But perhaps what most impresses me about Shogun 2024 is its sense of restraint. Having set out that it’s willing to make some fairly significant changes from the book, it could go nuts – but it does not. In fact, often things are changed from the book to bring them back to be more closely aligned with the real history – the opposite of bombast.

Let me give a clear and obvious example: this is not a show about battles and fighting. There are explosions of violence as lives are taken with brutal efficiency – but it’s not an action show, despite the posters depicting Sanada’s powerful Lord Yoshii Toranaga (Shogun’s version of history’s Tokugawa) atop a horse, samurai sword drawn. The posters are, to be honest, a bit of a lie.

The real life version of these events culminate in the Battle of Sekigahara, an epic showdown for the fate of Japan. In our bombast-obsessed present day, it’d be easy to take that and run with it, topping the series off with some huge, unending battle where wave after wave of CG-duplicated stuntmen smash into each other. But, no: this is a show about the characters.

Anna Sawai’s performance as Mariko should sweep awards. Image: SHOGUN / DNA Films / FX Productions / Michael De Luca Productions

The battle is glossed over, in fact – that is the destination. The show surmises – correctly – that the domino-like series of events leading up to the battle are more interesting than the fight itself. In fact, the whole point is that by the time these fights roll around, they are fait accompli; their results are already determined. It’s no real spoiler to say the results of that fateful battle are disclosed in a blink-and-you’ll-miss-it flash forward. This is retained from the book.

This isn’t just a show about characters, though. To be specific, this is a show about words. About their power, their importance. Toranaga’s natural state is to observe and think – before acting, before fighting, even before speaking. Cosmo Jarvis spends much of his performance depicting a glorious undercurrent of frustration and bewilderment – everyone around him talking in Japanese, his understanding limited. As the series progresses and his understanding grows, the mood begins to shift. His performance subtly turns. He understands more; so do we.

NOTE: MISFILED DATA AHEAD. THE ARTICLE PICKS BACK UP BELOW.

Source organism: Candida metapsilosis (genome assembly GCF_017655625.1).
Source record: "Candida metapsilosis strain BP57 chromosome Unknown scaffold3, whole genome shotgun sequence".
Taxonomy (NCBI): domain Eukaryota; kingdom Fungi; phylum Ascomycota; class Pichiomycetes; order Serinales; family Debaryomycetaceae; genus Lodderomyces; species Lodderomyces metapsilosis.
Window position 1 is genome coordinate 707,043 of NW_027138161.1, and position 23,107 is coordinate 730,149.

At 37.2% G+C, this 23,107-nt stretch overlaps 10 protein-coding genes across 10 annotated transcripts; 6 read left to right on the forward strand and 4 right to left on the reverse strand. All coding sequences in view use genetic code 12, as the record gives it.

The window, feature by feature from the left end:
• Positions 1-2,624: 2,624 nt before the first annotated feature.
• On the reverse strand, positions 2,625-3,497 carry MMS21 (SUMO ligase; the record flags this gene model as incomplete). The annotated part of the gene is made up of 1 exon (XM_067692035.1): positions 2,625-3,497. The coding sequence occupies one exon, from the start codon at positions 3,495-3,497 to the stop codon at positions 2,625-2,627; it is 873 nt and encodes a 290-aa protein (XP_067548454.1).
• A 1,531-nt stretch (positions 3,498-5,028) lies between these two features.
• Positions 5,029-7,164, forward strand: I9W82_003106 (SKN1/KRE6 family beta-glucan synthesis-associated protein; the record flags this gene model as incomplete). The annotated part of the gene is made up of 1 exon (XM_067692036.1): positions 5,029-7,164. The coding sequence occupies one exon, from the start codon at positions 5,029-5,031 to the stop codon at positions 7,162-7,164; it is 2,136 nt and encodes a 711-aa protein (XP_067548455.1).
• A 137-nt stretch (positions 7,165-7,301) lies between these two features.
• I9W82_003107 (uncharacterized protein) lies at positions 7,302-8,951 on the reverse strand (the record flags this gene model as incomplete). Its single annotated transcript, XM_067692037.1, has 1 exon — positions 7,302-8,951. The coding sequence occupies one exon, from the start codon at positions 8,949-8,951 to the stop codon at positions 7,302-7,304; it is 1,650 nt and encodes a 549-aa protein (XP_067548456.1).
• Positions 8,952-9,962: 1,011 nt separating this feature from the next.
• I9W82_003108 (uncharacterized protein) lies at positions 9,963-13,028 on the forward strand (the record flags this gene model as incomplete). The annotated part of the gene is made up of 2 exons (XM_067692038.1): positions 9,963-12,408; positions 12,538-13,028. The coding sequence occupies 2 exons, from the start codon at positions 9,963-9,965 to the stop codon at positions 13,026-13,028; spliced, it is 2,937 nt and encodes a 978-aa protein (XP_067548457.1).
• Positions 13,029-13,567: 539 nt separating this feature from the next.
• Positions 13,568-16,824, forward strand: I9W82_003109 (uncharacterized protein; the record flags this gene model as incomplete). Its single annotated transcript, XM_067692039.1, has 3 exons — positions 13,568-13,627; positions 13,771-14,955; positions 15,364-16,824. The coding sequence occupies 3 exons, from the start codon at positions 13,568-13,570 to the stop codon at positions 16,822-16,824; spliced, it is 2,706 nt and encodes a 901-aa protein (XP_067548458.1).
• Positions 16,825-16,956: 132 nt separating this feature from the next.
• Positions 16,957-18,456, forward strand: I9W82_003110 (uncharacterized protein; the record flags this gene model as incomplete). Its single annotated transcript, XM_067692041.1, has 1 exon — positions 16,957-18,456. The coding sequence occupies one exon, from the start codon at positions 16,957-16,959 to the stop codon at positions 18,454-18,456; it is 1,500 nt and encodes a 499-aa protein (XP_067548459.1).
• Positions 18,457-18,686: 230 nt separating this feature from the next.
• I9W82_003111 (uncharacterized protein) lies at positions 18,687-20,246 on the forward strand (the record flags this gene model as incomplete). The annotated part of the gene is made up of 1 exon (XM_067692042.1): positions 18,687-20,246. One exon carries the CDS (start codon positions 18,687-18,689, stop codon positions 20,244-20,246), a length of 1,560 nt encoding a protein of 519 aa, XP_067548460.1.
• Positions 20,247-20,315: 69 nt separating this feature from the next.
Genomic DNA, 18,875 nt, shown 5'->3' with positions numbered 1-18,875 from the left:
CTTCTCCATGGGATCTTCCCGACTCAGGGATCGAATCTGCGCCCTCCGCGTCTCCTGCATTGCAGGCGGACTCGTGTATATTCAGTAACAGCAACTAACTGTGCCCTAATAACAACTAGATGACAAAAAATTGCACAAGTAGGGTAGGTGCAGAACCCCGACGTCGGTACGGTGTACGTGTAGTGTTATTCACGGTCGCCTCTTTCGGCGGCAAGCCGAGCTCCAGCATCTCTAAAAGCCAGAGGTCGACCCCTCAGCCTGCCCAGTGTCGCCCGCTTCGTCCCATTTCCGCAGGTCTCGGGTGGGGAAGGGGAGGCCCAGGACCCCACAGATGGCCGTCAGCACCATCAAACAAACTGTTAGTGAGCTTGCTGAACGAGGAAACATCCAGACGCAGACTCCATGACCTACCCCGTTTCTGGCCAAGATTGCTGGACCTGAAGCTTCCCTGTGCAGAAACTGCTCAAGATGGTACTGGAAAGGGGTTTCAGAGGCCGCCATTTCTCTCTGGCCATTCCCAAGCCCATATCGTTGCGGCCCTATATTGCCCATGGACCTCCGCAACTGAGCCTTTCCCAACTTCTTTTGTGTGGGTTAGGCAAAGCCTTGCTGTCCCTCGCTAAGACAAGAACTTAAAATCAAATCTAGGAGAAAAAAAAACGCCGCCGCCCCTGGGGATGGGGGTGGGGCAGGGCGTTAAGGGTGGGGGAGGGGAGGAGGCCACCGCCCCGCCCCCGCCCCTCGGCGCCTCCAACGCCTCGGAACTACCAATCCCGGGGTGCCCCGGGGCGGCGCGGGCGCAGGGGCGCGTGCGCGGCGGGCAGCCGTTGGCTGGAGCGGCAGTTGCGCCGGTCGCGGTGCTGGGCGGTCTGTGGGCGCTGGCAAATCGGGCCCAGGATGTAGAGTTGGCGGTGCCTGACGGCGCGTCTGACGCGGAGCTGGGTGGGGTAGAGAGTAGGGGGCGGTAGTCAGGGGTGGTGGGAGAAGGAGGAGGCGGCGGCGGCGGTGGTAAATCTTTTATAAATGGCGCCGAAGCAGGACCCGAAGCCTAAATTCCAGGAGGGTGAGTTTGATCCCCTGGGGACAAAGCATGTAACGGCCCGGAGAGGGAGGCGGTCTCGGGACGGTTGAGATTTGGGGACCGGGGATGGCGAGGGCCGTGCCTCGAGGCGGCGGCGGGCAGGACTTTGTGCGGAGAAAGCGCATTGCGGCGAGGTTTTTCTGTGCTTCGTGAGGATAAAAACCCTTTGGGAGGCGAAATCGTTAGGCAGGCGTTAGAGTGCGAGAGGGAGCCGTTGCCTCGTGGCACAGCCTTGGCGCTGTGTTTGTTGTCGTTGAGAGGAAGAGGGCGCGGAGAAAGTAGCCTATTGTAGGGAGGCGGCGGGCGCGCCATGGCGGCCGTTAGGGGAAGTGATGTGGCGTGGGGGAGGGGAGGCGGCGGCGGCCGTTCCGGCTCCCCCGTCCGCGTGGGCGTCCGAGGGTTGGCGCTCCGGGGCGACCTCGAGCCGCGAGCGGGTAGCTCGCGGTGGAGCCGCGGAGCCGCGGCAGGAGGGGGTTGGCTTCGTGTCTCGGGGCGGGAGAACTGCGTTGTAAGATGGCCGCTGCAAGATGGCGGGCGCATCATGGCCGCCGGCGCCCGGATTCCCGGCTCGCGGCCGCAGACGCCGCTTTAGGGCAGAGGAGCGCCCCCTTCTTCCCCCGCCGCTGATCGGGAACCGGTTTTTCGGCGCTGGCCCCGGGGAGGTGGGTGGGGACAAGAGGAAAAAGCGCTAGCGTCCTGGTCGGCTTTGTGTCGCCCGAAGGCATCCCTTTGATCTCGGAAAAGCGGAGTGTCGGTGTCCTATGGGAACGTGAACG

With this in mind, it’s appropriate that the show’s break-out star is Anna Sawai and her depiction of Toda Mariko – defacto translator to Blackthorne, but so much more besides. Her performance is a tour-de-force that should lead to plenty of awards – and it’s appropriate, in a sense, that this show’s beating heart is a character who most pointedly straddles true history and the fictions the show weaves in a particularly fascinating way.

A slow burn that builds and builds, getting better with each episode, Shogun is a triumph. While the names have changed, it’s also a relatively decent history primer about the broad strokes of how one of Japan’s greatest leaders came to power.

Ultimately, it’s one of the best TV shows in years. It leaves me a little sad that there is no more to adapt – Clavell’s novel ends where the show does, and as Steph argued elsewhere on the site, it wouldn’t feel right to continue to adapt the real history from this point without his touch. But at the same time, sometimes less is more – and in its all-too-brief ten episodes, Shogun proves that rule. Watch it.

Shogun is available to watch in full now on Hulu in the US, and on Disney+ in many other territories worldwide.

By admin